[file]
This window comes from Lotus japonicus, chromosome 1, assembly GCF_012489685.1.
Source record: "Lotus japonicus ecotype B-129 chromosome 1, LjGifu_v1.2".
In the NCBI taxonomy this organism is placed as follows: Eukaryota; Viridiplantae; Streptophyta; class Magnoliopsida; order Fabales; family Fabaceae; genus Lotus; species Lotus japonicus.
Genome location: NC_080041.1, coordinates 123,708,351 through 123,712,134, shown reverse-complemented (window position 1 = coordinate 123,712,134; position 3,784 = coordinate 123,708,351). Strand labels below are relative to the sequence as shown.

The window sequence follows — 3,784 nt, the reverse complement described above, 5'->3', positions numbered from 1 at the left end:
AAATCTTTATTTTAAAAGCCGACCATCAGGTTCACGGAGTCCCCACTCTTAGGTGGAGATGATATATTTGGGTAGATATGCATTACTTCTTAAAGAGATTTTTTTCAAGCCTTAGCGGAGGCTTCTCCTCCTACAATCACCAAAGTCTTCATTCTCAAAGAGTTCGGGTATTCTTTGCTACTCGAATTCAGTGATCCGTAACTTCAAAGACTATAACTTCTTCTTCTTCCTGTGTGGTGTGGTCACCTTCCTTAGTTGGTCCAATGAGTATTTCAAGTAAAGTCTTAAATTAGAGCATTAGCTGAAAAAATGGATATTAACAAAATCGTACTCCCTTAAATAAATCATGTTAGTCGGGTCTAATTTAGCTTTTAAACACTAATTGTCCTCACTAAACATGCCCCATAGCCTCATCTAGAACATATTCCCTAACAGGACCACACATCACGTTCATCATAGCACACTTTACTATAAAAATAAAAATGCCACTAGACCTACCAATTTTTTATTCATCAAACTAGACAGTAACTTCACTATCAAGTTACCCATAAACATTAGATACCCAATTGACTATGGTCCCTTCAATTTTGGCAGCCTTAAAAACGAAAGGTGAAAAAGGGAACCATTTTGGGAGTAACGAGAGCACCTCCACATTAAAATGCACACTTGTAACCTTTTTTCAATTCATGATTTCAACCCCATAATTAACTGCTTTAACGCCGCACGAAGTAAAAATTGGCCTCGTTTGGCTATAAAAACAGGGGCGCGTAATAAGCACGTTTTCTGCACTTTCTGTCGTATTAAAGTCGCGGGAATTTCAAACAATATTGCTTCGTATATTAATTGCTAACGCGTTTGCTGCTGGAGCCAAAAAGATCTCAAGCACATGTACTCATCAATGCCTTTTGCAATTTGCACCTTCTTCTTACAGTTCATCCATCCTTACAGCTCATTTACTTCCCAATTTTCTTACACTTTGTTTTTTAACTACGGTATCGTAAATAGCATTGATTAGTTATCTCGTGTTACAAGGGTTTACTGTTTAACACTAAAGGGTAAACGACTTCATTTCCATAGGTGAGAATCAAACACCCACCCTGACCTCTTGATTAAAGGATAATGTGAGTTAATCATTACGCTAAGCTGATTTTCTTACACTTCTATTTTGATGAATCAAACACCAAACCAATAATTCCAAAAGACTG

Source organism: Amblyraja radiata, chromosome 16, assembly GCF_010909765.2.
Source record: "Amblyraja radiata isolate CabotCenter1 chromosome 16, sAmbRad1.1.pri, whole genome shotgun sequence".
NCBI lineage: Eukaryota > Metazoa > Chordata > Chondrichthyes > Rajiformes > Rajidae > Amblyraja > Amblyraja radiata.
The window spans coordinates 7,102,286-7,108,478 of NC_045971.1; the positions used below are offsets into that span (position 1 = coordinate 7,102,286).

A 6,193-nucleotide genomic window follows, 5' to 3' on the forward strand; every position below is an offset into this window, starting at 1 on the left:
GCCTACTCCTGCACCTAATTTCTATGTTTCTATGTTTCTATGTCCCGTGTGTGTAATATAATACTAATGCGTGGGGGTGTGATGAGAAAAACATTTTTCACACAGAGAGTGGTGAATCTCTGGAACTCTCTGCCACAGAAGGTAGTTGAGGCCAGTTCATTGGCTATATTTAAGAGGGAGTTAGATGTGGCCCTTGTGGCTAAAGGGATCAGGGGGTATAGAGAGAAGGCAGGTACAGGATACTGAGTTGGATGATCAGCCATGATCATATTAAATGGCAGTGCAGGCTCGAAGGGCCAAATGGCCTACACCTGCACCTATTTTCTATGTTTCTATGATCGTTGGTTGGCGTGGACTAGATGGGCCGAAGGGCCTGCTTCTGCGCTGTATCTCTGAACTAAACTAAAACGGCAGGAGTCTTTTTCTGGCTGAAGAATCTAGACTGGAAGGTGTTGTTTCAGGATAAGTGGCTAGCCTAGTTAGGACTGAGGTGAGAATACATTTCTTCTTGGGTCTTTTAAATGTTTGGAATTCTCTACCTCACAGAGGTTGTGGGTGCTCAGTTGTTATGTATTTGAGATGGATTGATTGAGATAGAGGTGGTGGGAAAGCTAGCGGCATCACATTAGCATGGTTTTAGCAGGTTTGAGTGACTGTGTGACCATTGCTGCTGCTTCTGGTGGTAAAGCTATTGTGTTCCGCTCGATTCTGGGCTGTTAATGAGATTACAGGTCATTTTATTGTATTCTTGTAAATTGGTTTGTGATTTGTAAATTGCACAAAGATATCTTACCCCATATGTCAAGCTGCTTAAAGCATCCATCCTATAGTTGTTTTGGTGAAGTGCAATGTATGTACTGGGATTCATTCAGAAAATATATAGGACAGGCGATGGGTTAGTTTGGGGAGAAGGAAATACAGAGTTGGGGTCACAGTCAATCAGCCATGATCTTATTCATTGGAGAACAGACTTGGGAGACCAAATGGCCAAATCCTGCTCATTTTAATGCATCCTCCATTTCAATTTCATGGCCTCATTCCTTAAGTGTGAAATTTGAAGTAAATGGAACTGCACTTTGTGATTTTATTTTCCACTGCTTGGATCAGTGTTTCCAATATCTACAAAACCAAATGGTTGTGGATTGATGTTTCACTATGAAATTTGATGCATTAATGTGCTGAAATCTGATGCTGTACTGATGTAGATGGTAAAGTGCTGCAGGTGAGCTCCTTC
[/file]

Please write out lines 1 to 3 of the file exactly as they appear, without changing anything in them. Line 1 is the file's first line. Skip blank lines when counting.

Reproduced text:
This window comes from Lotus japonicus, chromosome 1, assembly GCF_012489685.1.
Source record: "Lotus japonicus ecotype B-129 chromosome 1, LjGifu_v1.2".
In the NCBI taxonomy this organism is placed as follows: Eukaryota; Viridiplantae; Streptophyta; class Magnoliopsida; order Fabales; family Fabaceae; genus Lotus; species Lotus japonicus.